Acne necrotica, also known as necrotizing lymphocytic folliculitis and folliculitis necrotica, is a rare disorder with a chronic relapsing course characterized by follicular papules and pustules, predominantly affecting the anterior hairline and scalp. It is typically seen between age 30 and 50, with most recent sources reporting a female predilection. The etiology of acne necrotica is unknown, although Staphylococcus aureus and Corynebacterium acnes have been isolated from the pustules. Despite its name, it is not a variant of acne.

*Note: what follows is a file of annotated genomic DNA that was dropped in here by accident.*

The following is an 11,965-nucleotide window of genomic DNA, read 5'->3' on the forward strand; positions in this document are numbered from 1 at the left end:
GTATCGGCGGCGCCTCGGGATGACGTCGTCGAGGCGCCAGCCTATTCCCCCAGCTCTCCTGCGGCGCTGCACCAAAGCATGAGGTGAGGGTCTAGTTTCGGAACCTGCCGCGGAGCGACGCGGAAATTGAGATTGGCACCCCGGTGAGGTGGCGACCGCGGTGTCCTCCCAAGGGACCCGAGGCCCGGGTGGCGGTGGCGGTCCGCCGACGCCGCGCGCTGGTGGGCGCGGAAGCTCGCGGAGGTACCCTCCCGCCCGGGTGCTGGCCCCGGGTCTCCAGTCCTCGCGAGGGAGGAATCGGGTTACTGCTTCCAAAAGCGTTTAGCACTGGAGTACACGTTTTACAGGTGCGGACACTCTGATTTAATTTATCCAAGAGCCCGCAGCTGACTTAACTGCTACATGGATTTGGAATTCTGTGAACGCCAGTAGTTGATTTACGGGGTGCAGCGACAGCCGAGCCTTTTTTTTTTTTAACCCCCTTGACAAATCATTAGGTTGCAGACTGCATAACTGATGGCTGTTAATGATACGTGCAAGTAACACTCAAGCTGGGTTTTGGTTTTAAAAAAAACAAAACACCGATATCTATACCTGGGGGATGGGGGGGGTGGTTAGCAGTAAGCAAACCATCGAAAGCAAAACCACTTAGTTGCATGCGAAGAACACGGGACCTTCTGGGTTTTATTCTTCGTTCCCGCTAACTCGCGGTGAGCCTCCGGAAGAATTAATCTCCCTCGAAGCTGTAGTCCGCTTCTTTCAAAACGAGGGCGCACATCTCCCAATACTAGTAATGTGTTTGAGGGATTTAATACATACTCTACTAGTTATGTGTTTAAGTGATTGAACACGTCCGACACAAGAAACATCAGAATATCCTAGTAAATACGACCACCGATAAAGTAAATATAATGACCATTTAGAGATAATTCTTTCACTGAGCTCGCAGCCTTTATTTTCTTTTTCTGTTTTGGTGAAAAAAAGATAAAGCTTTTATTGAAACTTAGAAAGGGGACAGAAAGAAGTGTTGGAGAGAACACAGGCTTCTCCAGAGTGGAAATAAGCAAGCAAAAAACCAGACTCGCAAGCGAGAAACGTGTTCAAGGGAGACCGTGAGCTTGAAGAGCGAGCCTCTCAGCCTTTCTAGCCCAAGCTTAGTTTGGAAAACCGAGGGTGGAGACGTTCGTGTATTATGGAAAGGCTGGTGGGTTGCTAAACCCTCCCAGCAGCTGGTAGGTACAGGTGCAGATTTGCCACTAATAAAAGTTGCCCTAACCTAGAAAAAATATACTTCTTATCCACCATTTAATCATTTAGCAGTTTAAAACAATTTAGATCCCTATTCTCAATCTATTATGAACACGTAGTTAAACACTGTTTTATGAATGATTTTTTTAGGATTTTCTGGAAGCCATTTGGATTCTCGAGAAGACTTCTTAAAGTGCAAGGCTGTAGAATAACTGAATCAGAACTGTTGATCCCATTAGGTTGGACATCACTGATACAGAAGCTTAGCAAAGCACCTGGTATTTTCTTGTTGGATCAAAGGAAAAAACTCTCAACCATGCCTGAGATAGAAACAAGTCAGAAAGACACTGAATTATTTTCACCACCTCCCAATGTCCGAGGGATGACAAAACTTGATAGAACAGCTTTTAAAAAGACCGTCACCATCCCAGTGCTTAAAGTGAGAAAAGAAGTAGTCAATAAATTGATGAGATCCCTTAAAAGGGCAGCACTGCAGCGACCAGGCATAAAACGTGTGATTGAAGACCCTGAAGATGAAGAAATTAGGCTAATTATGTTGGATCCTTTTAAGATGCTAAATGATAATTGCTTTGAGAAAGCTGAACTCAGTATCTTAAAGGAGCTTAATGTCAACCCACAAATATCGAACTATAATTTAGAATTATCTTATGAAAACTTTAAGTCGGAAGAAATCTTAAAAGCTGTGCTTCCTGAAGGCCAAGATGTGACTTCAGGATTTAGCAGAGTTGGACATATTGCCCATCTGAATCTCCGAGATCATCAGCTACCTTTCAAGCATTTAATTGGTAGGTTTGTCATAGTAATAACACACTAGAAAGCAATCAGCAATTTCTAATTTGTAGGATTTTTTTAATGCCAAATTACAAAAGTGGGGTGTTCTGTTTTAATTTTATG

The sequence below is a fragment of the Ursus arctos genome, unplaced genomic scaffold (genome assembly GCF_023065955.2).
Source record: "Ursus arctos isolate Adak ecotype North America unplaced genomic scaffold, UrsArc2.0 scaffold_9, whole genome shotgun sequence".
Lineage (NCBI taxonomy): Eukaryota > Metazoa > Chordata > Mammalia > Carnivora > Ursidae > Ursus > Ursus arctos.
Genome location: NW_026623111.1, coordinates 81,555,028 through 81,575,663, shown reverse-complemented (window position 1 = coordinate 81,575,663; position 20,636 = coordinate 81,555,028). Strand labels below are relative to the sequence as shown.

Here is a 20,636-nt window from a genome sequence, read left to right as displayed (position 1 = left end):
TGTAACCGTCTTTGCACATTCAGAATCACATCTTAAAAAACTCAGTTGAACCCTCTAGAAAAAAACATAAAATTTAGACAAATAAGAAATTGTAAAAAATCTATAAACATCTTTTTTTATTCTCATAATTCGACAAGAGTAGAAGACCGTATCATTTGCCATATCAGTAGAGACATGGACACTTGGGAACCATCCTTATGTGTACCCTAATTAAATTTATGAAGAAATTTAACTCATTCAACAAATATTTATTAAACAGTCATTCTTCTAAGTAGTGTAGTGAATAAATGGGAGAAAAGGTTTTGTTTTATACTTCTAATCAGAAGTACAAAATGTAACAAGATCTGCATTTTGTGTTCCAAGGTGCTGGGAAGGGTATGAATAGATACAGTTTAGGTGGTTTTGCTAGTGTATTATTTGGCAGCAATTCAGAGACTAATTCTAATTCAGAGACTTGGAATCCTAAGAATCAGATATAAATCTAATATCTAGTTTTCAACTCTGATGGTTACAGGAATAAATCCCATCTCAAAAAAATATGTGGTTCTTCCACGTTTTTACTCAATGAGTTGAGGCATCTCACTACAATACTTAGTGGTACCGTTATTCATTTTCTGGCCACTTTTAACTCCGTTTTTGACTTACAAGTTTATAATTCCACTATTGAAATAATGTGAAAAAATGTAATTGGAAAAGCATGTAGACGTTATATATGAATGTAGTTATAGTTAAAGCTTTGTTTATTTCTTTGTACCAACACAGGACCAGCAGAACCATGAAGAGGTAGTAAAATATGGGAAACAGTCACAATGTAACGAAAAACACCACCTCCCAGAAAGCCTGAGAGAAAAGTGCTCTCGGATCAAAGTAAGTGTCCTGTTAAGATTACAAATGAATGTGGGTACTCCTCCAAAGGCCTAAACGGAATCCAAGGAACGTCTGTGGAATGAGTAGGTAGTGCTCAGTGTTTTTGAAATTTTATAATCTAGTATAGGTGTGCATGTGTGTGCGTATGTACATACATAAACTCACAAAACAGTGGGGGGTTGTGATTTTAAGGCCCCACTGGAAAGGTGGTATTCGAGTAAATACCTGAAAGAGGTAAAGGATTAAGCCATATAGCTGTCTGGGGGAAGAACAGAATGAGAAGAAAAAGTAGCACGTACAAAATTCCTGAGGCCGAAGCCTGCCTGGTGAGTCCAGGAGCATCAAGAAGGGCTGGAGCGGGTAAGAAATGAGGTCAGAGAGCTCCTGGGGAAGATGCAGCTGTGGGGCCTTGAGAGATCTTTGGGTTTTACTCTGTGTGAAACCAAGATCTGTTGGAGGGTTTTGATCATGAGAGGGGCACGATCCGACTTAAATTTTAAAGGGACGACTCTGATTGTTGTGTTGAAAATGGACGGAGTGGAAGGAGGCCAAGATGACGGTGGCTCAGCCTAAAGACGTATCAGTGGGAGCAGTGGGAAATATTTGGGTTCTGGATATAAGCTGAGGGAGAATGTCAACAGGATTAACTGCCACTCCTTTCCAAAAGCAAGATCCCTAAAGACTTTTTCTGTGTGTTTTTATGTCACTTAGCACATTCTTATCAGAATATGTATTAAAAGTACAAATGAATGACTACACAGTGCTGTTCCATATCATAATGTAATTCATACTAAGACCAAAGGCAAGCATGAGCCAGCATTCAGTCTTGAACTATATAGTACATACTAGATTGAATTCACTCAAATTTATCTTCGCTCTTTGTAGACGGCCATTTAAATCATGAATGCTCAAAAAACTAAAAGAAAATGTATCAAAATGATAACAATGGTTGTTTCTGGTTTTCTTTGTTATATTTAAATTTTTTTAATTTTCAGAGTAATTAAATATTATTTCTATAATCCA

The acne necrotica varioliformis variant is characterized by evolution of the papules and pustules to form depressed scars resembling those seen in smallpox (varioliform). These lesions may be painful with little to no pruritus. The acne necrotica miliaria variant is characterized by small vesicopustules that form superficial crusts and erosions without scarring. These lesions tend to be very pruritic.